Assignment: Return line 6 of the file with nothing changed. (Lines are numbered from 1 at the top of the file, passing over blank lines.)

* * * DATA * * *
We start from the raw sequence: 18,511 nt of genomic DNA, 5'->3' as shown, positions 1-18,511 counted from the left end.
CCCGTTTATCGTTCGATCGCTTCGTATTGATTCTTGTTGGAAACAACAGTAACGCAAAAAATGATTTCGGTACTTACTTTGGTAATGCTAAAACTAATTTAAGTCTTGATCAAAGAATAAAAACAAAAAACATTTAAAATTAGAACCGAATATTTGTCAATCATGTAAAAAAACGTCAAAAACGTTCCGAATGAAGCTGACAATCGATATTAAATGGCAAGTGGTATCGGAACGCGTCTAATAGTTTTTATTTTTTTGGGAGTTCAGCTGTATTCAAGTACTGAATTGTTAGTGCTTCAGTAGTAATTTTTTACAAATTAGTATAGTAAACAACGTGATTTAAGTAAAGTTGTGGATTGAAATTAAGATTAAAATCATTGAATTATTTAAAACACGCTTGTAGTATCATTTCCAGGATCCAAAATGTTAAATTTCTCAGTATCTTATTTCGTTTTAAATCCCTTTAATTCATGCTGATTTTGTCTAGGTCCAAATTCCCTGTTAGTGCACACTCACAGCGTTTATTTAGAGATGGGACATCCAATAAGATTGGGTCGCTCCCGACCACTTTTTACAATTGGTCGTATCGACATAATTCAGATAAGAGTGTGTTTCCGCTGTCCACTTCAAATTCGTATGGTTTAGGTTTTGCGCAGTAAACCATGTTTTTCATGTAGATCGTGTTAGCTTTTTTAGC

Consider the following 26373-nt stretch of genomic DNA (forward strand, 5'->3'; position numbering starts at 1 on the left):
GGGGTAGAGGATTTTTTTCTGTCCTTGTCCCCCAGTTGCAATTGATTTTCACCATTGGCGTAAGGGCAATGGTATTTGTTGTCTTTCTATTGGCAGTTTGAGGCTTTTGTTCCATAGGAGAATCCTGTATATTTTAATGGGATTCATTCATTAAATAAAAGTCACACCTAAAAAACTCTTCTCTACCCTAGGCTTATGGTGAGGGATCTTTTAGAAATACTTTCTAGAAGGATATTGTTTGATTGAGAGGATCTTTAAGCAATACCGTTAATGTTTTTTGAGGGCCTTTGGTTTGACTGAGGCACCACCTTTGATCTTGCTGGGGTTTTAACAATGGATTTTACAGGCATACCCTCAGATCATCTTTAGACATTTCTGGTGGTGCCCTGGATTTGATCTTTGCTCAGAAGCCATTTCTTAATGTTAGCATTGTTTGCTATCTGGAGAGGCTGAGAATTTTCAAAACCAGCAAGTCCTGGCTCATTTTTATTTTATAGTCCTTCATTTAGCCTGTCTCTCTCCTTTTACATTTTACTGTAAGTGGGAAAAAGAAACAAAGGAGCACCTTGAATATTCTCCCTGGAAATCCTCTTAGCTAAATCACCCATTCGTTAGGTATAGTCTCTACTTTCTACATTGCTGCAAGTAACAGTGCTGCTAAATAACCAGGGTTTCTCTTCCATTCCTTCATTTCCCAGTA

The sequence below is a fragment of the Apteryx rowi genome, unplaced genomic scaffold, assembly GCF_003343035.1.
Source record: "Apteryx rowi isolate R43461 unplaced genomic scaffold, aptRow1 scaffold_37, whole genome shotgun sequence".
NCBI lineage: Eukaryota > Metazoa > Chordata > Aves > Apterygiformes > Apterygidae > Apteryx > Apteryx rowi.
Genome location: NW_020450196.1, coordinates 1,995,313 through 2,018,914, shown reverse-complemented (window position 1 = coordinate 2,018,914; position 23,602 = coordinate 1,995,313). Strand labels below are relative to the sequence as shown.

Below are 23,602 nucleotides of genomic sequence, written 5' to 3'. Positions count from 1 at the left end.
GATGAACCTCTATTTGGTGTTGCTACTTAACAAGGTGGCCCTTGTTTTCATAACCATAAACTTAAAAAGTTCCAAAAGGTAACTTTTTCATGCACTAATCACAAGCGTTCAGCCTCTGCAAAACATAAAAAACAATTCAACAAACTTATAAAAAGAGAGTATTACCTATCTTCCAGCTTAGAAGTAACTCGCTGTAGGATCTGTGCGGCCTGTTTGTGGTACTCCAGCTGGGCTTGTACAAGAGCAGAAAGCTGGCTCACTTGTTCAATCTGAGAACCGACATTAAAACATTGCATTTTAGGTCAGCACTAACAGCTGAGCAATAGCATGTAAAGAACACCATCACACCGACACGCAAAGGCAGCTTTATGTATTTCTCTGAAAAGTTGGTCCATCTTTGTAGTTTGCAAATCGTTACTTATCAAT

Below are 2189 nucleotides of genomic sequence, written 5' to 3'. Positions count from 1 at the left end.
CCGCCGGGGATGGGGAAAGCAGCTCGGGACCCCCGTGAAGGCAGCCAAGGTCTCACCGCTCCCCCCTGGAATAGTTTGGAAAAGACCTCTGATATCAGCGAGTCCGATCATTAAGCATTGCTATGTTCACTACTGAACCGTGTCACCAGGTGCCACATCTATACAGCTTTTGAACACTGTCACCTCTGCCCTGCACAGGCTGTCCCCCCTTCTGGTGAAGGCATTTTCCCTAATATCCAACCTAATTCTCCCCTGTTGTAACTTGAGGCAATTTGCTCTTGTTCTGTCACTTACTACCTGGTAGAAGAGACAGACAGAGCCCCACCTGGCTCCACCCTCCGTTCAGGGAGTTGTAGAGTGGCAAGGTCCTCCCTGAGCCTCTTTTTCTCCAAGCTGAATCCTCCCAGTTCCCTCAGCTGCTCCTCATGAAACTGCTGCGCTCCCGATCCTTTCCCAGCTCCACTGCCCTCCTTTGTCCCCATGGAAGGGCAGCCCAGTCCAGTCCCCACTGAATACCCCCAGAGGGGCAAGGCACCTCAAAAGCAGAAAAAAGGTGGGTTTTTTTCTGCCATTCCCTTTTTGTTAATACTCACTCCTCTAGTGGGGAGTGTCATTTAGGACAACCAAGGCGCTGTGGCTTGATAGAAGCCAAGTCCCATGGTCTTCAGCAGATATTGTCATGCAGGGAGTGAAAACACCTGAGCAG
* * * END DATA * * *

Source record: "Apteryx rowi isolate R43461 unplaced genomic scaffold, aptRow1 scaffold_37, whole genome shotgun sequence".